Norway There are 18 eligible members in the Norwegian pension plans. The plans are either funded insured pension plans, or unfunded pension plans, both of which are closed. Benefits of the plans are old age pension, disability pension, widow's/widower's pension, children's pension and early retirement. There are no guaranteed minimum pension increases. Main risks are changes in bond yields, increase in life expectancy and inflation risk.








UK There are 180 eligible members in the British pension plan, which is a closed pension fund. The plan has surplus (asset) of EUR 2.2 million at end of 2013, which is not recognized as an assets due to asset ceiling. Benefits of the plan are old age pension, early retirement pension, widow's/widower's pension and death benefit. Pension increases are based on inflation. Main risks are asset volatility, changes in bond yields, increase in life expectancy and inflation risk.








USA There is 1 eligible member in the American pension plan, which is an unfunded pension promise. Benefits of the plan are old age pension and widow's/widower's pension. There are no pension increases. Main risks are changes in bond yields and increase in life expectancy.








Changes in Defined Benefit Obligation and Plan Assets:

EUR million 2013 2012
Change in defined benefit obligation:

Defined benefit obligation at the beginning of the year 25.2 26.1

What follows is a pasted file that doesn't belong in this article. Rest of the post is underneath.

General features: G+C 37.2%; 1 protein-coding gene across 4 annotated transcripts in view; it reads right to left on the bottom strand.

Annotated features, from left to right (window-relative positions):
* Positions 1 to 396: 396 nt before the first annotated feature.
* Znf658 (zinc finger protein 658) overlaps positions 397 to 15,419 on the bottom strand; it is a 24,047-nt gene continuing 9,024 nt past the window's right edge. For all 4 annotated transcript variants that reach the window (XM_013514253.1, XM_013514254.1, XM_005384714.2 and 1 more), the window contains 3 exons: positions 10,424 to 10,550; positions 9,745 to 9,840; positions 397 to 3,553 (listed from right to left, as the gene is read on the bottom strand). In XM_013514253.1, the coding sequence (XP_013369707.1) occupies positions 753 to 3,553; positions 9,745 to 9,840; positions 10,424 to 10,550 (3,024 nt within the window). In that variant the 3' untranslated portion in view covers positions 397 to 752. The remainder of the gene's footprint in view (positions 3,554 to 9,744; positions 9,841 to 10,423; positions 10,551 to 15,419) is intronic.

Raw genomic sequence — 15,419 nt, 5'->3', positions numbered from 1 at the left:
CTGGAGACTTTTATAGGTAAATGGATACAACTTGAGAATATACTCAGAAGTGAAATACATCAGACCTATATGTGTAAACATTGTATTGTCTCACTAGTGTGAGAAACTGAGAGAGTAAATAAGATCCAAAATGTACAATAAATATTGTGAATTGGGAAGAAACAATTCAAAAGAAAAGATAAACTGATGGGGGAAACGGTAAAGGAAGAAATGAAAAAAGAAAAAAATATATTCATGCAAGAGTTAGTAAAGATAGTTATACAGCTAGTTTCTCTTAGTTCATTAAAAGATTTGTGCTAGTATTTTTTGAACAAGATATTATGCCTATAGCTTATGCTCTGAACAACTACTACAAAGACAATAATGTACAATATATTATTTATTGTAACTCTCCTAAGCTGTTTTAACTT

Translation difference -1.1 0.5
Service cost 0.0 0.0
Interest cost 0.9 1.0
Actuarial (gain)/loss, total, arising from: -0.3 1.8

Demographic assumptions 0.0 0.1

Financial assumptions 0.2 1.7

Experience assumptions -0.5 -0.0
Settlements -3.7 -2.7
Other changes 0.1 -0.0
Benefits paid -1.0 -1.6
Defined benefit obligation, Dec 31 20.1 25.2



Changes in plan assets:
Fair value of plan assets at the beginning of the year 19.5 19.6
Translation difference -1.0 0.6
Interest on plan assets 0.7 0.9
Return on plan assets excluding interest income 1.6 0.4
Benefits paid -1.0 -1.6
Employer contributions 1.1 1.2
Settlements -4.2 -1.3
Other changes -0.2 -0.4
Fair value of plan assets, Dec 31 16.5 19.5

Amounts recognized in the balance sheet

EUR million 2013 2012
Defined Benefit Obligation -20.1 -25.2

Defined Benefit Obligation that is Wholly Unfunded -5.8 -6.7

Defined Benefit Obligation that is Wholly or Partly Funded -14.3 -18.5
 Fair Value of Plan Assets 16.5 19.5
Funded Status -3.6 -5.7
Unrecognised asset due to asset ceiling -2.2
Net defined pension benefit liability at Dec 31 -5.9 -5.7








Amounts recognized in the income statement

EUR million 2013 2012
Service cost -0.6 -0.8
Net interest cost -0.2 0.1
Administration cost -0.0
Total -0.8 -0.7








Amounts recognized directly in other comprehensive income

EUR million 2013 2012
Actuarial gain/(loss) 0.3 -1.2